10. Bombay Bicycle Club – So Long, See You Tomorrow

Should Bombay Bicycle Club have won the Mercury Prize instead of Young Fathers? Of course.

Bombay Bicycle Club, a former “mid-level band struggling with their limitations in the harsh face of stardom,” put together a gem of a 4th album that somehow took all the glimmers of brilliance from their past work and extrapolated them into a full 10-song album that is enrapturing from front-to-back.

No they’re not as sexy a pick for the Mercury Prize as an up-and-coming Scottish hip-hop trio like Young Fathers, but Bombay Bicycle Club deserves some kind of trophy or cake for what they did with this album, though something tells me the #10 spot on my list isn’t much of a condolence prize.



11. Sylvan Esso – Sylvan Esso

Sylvan Esso rode the Hype Machine wave perfectly this year, proving that early earworm singles like “Hey Mami” and “Coffee” weren’t just flashes in the pan by pumping out a full album last May that officially turned this duo’s side project into not just a full-time gig but one of synth pop’s favorite new acts.



12. St. Paul and the Broken Bones – Half The City

I think I only saw one or two other lists even mention this heartbreaker of an album, and that’s a crying shame.

I lucked into discovering St. Paul and the Broken Bones at Bonnaroo last summer, but the real treat with this band has been discovering the wonderful nuances of their debut LP Half The City the past few months.

That voice — juxtaposed brilliantly with this face — will haunt your dreams, and the Broken Bones backing band is a force to be reckoned with.



13. Typefighter – The End of Everything

I’ve written about Typefighter more times that I can remember, so for this list, I’m going to cite Washington City Paper‘s Matt Cohen:

D.C. has a legacy of producing rock bands that consistently push the threshold of art and avant-garde, which isn’t a bad thing. But that legacy makes a band like Typefighter—who’s more concerned with perfecting the formula of a perfect pop song than finding the new weirdness—all the more exciting. The band’s debut LP, The End of Everything, is your turn-the-windows-down-and-crank-the-stereo-up album of the year.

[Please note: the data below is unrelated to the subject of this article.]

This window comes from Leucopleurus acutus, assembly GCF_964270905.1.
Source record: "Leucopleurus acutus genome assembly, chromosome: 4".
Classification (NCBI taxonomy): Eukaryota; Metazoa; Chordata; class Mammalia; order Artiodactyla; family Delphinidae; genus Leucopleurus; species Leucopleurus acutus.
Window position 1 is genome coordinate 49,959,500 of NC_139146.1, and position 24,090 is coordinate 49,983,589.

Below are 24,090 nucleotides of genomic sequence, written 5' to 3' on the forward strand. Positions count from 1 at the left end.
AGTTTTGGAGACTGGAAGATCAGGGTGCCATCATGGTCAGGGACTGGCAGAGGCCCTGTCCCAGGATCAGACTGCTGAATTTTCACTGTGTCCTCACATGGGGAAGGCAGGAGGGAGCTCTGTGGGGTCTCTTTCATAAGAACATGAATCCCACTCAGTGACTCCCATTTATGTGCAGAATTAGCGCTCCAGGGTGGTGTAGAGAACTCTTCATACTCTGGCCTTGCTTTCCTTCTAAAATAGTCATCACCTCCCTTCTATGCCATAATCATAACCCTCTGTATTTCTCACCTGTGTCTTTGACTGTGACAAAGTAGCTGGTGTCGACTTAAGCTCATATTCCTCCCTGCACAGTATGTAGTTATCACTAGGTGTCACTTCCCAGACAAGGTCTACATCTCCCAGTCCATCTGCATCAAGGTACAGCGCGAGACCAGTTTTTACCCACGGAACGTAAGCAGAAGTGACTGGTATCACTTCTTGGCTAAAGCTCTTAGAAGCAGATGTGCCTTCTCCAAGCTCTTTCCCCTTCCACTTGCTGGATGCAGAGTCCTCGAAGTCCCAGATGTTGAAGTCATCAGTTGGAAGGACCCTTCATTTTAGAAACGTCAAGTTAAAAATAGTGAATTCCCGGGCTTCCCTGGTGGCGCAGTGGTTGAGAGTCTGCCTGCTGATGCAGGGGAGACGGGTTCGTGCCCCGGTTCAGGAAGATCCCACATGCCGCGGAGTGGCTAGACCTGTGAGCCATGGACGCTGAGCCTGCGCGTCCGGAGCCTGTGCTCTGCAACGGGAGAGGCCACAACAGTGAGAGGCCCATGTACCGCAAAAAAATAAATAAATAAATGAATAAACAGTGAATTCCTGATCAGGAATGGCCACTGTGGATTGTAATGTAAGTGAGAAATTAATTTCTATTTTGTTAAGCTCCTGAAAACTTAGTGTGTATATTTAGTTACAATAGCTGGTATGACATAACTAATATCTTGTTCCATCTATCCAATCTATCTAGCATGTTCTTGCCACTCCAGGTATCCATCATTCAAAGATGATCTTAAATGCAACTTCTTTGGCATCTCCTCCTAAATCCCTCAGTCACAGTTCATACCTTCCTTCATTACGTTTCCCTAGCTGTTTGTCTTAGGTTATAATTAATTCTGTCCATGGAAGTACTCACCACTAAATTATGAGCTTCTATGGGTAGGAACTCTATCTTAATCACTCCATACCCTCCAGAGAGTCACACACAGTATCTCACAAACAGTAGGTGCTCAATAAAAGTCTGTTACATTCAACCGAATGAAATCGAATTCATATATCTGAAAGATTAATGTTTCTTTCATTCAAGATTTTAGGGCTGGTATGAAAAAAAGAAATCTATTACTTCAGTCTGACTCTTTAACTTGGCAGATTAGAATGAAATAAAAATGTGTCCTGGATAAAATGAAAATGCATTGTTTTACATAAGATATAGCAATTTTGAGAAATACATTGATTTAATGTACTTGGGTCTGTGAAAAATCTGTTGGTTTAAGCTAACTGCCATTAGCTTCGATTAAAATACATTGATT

14. Caribou – Our Love

You know how when Rhye’s Woman came out last year and we all immediately recognized that it was doing what many other similar-sounding acts were trying to do, just a lot, lot better? That’s how I feel about Our Love; there are a lot of other people making similar music, but in 2014 no one did it as well as Caribou.



Honorable Mentions:

  • Jack White – Lazaretto

St. Paul and the Broken Bones took Mr. White’s spot. I listened to the two albums back-to-back just to make sure, and trust me, this is the right decision.


  • Sun Kil Moon – Benji

I might just not have been depressed enough this year to fully appreciate this one. There’s always the long, post-Christmas dredges of winter to catch up though!


  • Against Me! – Transgender Dysphoria Blues

One of the bravest, ‘realest’ albums written in a long time. Musically it may get a bit repetitive, but lyrically and emotionally this album is so far beyond the competition it’s silly.


  • Diamond District – March On Washington

The best DC rap album in years, but sadly that doesn’t necessarily make it one of the 14 best albums of the year. Props to The 1978ers’ recent People of Today too.


  • Jungle – Jungle

Caribou took their spot. They also need a better live show before I take them seriously enough to give them anything more than an HM (which is like an HJ, only even less satisfying).


  • Taylor Swift – 1989

I will fully admit that there are at least 3 perfect songs on this album, but it also contains “Welcome to New York” and there’s nothing great that T-Swift did on 1989 that TEEN didn’t do better on their album.


  • Funk Ark – Man Is A Monster

Funk Ark is an afrobeat funk band from Washington DC that is composed of jazz musicians who know what they’re doing. I just stumbled upon their album Man Is A Monster (listen here) a few days before writing this list (thank you Listen Local First’s Best-Of list), but one listen is all you really need to recognize why it deserves to be at least (honorably) mentioned here.


  • Tiny Victories – Haunts

I honestly think the track listing and singles choices are almost solely to blame for this album not catching on more, even if it was just as background music to MTV shows and cellphone commercials.



They are silly talented and have a great PR machine behind them. You’ll hear more from them soon.